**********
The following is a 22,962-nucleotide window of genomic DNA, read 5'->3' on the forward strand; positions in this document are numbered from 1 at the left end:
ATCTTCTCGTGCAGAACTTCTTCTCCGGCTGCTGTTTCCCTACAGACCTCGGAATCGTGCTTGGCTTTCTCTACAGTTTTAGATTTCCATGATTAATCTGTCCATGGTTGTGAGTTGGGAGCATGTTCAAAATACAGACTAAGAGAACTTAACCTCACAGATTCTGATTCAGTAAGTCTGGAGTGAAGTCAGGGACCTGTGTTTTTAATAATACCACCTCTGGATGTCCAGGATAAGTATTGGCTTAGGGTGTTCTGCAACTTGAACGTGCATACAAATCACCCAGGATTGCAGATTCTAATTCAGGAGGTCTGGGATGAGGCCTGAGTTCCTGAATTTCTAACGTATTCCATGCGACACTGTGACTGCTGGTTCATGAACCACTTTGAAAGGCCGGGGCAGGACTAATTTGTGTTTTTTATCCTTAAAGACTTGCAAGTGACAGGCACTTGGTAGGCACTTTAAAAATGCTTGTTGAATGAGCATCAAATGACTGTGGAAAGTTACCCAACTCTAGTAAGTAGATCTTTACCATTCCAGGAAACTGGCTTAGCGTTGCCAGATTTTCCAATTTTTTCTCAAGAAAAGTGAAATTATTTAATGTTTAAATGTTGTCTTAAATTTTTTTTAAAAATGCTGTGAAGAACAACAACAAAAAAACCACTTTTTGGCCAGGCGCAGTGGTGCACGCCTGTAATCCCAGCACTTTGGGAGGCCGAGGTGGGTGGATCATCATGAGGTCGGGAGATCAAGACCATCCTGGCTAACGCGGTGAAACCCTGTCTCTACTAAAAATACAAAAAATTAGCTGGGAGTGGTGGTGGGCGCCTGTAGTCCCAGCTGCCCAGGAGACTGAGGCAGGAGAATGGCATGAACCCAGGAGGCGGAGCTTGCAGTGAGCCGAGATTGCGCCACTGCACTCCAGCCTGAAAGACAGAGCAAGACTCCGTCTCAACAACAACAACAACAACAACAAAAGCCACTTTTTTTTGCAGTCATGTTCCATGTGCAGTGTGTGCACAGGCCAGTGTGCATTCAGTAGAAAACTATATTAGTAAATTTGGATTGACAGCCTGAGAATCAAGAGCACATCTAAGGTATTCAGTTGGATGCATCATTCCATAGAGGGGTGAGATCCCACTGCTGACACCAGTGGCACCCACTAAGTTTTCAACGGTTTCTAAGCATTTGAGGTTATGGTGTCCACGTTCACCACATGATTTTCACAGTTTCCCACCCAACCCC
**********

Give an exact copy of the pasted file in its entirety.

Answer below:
The following is a 22,962-nucleotide window of genomic DNA, read 5'->3' on the forward strand; positions in this document are numbered from 1 at the left end:
ATCTTCTCGTGCAGAACTTCTTCTCCGGCTGCTGTTTCCCTACAGACCTCGGAATCGTGCTTGGCTTTCTCTACAGTTTTAGATTTCCATGATTAATCTGTCCATGGTTGTGAGTTGGGAGCATGTTCAAAATACAGACTAAGAGAACTTAACCTCACAGATTCTGATTCAGTAAGTCTGGAGTGAAGTCAGGGACCTGTGTTTTTAATAATACCACCTCTGGATGTCCAGGATAAGTATTGGCTTAGGGTGTTCTGCAACTTGAACGTGCATACAAATCACCCAGGATTGCAGATTCTAATTCAGGAGGTCTGGGATGAGGCCTGAGTTCCTGAATTTCTAACGTATTCCATGCGACACTGTGACTGCTGGTTCATGAACCACTTTGAAAGGCCGGGGCAGGACTAATTTGTGTTTTTTATCCTTAAAGACTTGCAAGTGACAGGCACTTGGTAGGCACTTTAAAAATGCTTGTTGAATGAGCATCAAATGACTGTGGAAAGTTACCCAACTCTAGTAAGTAGATCTTTACCATTCCAGGAAACTGGCTTAGCGTTGCCAGATTTTCCAATTTTTTCTCAAGAAAAGTGAAATTATTTAATGTTTAAATGTTGTCTTAAATTTTTTTTAAAAATGCTGTGAAGAACAACAACAAAAAAACCACTTTTTGGCCAGGCGCAGTGGTGCACGCCTGTAATCCCAGCACTTTGGGAGGCCGAGGTGGGTGGATCATCATGAGGTCGGGAGATCAAGACCATCCTGGCTAACGCGGTGAAACCCTGTCTCTACTAAAAATACAAAAAATTAGCTGGGAGTGGTGGTGGGCGCCTGTAGTCCCAGCTGCCCAGGAGACTGAGGCAGGAGAATGGCATGAACCCAGGAGGCGGAGCTTGCAGTGAGCCGAGATTGCGCCACTGCACTCCAGCCTGAAAGACAGAGCAAGACTCCGTCTCAACAACAACAACAACAACAACAAAAGCCACTTTTTTTTGCAGTCATGTTCCATGTGCAGTGTGTGCACAGGCCAGTGTGCATTCAGTAGAAAACTATATTAGTAAATTTGGATTGACAGCCTGAGAATCAAGAGCACATCTAAGGTATTCAGTTGGATGCATCATTCCATAGAGGGGTGAGATCCCACTGCTGACACCAGTGGCACCCACTAAGTTTTCAACGGTTTCTAAGCATTTGAGGTTATGGTGTCCACGTTCACCACATGATTTTCACAGTTTCCCACCCAACCCC